A knife (pl: knives; from Old Norse knifr 'knife, dirk') is a tool or weapon with a cutting edge or blade, usually attached to a handle or hilt. One of the earliest tools used by humanity, knives appeared at least 2.5 million years ago, as evidenced by the Oldowan tools. Originally made of wood, bone, and stone (such as flint and obsidian), over the centuries, in step with improvements in both metallurgy and manufacturing, knife blades have been made from copper, bronze, iron, steel, ceramic, and titanium. Most modern knives have either fixed or folding blades; blade patterns and styles vary by maker and country of origin.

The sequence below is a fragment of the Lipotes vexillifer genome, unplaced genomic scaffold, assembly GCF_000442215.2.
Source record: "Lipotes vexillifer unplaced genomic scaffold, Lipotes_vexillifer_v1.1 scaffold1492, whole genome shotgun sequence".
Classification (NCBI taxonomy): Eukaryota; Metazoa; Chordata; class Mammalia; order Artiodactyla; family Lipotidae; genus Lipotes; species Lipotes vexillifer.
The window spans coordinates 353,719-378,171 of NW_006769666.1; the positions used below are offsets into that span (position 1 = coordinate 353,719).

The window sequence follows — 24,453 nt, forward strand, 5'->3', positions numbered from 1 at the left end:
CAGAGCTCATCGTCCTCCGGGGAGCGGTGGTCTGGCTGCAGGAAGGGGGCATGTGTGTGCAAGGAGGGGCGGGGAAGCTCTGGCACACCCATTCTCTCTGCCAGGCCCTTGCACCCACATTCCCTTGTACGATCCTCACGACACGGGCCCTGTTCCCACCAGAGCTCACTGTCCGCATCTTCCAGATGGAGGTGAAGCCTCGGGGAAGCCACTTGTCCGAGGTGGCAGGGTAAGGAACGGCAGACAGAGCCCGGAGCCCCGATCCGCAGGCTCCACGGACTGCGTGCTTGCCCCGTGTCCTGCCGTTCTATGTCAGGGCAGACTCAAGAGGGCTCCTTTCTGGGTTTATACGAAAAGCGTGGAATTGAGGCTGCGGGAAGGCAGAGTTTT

Knives can serve various purposes. Hunters use a hunting knife, soldiers use the combat knife, scouts, campers, and hikers carry a pocketknife; there are kitchen knives for preparing foods (the chef's knife, the paring knife, bread knife, cleaver), table knife (butter knives and steak knives), weapons (daggers or switchblades), knives for throwing or juggling, and knives for religious ceremony or display (the kirpan).